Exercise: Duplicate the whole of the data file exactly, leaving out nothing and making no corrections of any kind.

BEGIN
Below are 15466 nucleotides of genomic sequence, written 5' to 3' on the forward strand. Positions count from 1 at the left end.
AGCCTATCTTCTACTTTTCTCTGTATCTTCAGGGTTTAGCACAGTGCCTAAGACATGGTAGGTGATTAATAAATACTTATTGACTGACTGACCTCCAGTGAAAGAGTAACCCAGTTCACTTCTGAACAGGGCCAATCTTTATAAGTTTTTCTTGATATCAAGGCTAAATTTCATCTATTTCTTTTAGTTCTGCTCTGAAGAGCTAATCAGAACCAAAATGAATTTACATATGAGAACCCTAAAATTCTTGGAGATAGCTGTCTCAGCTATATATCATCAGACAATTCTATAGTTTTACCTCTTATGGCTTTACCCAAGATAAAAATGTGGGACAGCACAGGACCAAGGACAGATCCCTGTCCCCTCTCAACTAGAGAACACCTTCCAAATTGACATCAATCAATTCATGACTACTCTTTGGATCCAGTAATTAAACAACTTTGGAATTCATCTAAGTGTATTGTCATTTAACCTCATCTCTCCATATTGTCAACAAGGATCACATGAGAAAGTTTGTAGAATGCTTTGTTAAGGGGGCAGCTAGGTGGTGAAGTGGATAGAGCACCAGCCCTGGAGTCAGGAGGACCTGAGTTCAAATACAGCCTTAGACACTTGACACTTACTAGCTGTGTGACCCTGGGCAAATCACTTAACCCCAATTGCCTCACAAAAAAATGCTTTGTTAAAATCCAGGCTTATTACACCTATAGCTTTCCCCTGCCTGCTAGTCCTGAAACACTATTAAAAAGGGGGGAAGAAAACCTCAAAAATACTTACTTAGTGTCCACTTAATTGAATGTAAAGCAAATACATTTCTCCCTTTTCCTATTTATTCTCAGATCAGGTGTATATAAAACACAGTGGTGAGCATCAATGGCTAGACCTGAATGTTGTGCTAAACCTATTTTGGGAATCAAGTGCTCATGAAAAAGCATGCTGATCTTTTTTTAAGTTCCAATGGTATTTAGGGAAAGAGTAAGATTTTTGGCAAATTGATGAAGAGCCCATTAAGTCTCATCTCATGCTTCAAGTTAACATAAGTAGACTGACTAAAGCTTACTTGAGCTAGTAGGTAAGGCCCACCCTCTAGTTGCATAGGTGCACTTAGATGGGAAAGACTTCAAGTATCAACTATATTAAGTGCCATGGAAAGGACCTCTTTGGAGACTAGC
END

Below are 15466 nucleotides of genomic sequence, written 5' to 3' on the forward strand. Positions count from 1 at the left end.
AGCCTATCTTCTACTTTTCTCTGTATCTTCAGGGTTTAGCACAGTGCCTAAGACATGGTAGGTGATTAATAAATACTTATTGACTGACTGACCTCCAGTGAAAGAGTAACCCAGTTCACTTCTGAACAGGGCCAATCTTTATAAGTTTTTCTTGATATCAAGGCTAAATTTCATCTATTTCTTTTAGTTCTGCTCTGAAGAGCTAATCAGAACCAAAATGAATTTACATATGAGAACCCTAAAATTCTTGGAGATAGCTGTCTCAGCTATATATCATCAGACAATTCTATAGTTTTACCTCTTATGGCTTTACCCAAGATAAAAATGTGGGACAGCACAGGACCAAGGACAGATCCCTGTCCCCTCTCAACTAGAGAACACCTTCCAAATTGACATCAATCAATTCATGACTACTCTTTGGATCCAGTAATTAAACAACTTTGGAATTCATCTAAGTGTATTGTCATTTAACCTCATCTCTCCATATTGTCAACAAGGATCACATGAGAAAGTTTGTAGAATGCTTTGTTAAGGGGGCAGCTAGGTGGTGAAGTGGATAGAGCACCAGCCCTGGAGTCAGGAGGACCTGAGTTCAAATACAGCCTTAGACACTTGACACTTACTAGCTGTGTGACCCTGGGCAAATCACTTAACCCCAATTGCCTCACAAAAAAATGCTTTGTTAAAATCCAGGCTTATTACACCTATAGCTTTCCCCTGCCTGCTAGTCCTGAAACACTATTAAAAAGGGGGGAAGAAAACCTCAAAAATACTTACTTAGTGTCCACTTAATTGAATGTAAAGCAAATACATTTCTCCCTTTTCCTATTTATTCTCAGATCAGGTGTATATAAAACACAGTGGTGAGCATCAATGGCTAGACCTGAATGTTGTGCTAAACCTATTTTGGGAATCAAGTGCTCATGAAAAAGCATGCTGATCTTTTTTTAAGTTCCAATGGTATTTAGGGAAAGAGTAAGATTTTTGGCAAATTGATGAAGAGCCCATTAAGTCTCATCTCATGCTTCAAGTTAACATAAGTAGACTGACTAAAGCTTACTTGAGCTAGTAGGTAAGGCCCACCCTCTAGTTGCATAGGTGCACTTAGATGGGAAAGACTTCAAGTATCAACTATATTAAGTGCCATGGAAAGGACCTCTTTGGAGACTAGC